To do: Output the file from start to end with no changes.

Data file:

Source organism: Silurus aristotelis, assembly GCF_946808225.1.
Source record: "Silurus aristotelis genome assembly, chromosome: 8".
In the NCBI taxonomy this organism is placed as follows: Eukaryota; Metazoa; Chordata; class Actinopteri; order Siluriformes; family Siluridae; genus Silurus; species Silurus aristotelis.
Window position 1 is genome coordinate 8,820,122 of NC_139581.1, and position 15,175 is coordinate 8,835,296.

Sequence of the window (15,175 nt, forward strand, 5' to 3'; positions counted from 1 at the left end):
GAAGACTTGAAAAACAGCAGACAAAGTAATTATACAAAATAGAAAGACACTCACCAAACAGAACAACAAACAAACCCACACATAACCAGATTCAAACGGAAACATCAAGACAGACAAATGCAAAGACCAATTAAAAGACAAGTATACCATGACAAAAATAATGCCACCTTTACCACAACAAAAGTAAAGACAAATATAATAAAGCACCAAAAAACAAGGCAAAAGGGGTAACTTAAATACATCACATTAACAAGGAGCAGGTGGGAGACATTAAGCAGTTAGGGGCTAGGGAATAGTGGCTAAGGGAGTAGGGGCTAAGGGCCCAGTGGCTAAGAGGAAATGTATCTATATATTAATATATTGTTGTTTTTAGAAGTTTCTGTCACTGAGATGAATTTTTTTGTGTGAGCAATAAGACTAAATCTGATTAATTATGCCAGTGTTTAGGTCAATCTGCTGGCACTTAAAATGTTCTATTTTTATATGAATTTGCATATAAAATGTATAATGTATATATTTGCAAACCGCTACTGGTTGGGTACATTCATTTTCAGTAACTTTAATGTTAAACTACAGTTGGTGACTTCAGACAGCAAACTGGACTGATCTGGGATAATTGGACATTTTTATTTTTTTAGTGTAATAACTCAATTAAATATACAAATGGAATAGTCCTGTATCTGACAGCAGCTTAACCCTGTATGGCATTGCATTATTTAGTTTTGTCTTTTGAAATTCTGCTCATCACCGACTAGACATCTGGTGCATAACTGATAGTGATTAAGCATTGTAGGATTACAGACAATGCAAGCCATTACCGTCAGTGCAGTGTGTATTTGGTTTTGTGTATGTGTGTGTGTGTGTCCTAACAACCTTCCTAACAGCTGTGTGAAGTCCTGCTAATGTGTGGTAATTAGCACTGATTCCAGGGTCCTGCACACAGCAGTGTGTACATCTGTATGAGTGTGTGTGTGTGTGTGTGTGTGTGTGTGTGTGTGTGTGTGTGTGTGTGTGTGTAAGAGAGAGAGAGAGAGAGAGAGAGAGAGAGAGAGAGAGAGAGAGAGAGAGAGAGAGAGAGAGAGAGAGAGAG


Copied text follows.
Source organism: Silurus aristotelis, assembly GCF_946808225.1.
Source record: "Silurus aristotelis genome assembly, chromosome: 8".
In the NCBI taxonomy this organism is placed as follows: Eukaryota; Metazoa; Chordata; class Actinopteri; order Siluriformes; family Siluridae; genus Silurus; species Silurus aristotelis.
Window position 1 is genome coordinate 8,820,122 of NC_139581.1, and position 15,175 is coordinate 8,835,296.

Sequence of the window (15,175 nt, forward strand, 5' to 3'; positions counted from 1 at the left end):
GAAGACTTGAAAAACAGCAGACAAAGTAATTATACAAAATAGAAAGACACTCACCAAACAGAACAACAAACAAACCCACACATAACCAGATTCAAACGGAAACATCAAGACAGACAAATGCAAAGACCAATTAAAAGACAAGTATACCATGACAAAAATAATGCCACCTTTACCACAACAAAAGTAAAGACAAATATAATAAAGCACCAAAAAACAAGGCAAAAGGGGTAACTTAAATACATCACATTAACAAGGAGCAGGTGGGAGACATTAAGCAGTTAGGGGCTAGGGAATAGTGGCTAAGGGAGTAGGGGCTAAGGGCCCAGTGGCTAAGAGGAAATGTATCTATATATTAATATATTGTTGTTTTTAGAAGTTTCTGTCACTGAGATGAATTTTTTTGTGTGAGCAATAAGACTAAATCTGATTAATTATGCCAGTGTTTAGGTCAATCTGCTGGCACTTAAAATGTTCTATTTTTATATGAATTTGCATATAAAATGTATAATGTATATATTTGCAAACCGCTACTGGTTGGGTACATTCATTTTCAGTAACTTTAATGTTAAACTACAGTTGGTGACTTCAGACAGCAAACTGGACTGATCTGGGATAATTGGACATTTTTATTTTTTTAGTGTAATAACTCAATTAAATATACAAATGGAATAGTCCTGTATCTGACAGCAGCTTAACCCTGTATGGCATTGCATTATTTAGTTTTGTCTTTTGAAATTCTGCTCATCACCGACTAGACATCTGGTGCATAACTGATAGTGATTAAGCATTGTAGGATTACAGACAATGCAAGCCATTACCGTCAGTGCAGTGTGTATTTGGTTTTGTGTATGTGTGTGTGTGTGTCCTAACAACCTTCCTAACAGCTGTGTGAAGTCCTGCTAATGTGTGGTAATTAGCACTGATTCCAGGGTCCTGCACACAGCAGTGTGTACATCTGTATGAGTGTGTGTGTGTGTGTGTGTGTGTGTGTGTGTGTGTGTGTGTGTGTGTGTGTGTAAGAGAGAGAGAGAGAGAGAGAGAGAGAGAGAGAGAGAGAGAGAGAGAGAGAGAGAGAGAGAGAGAGAGAGAG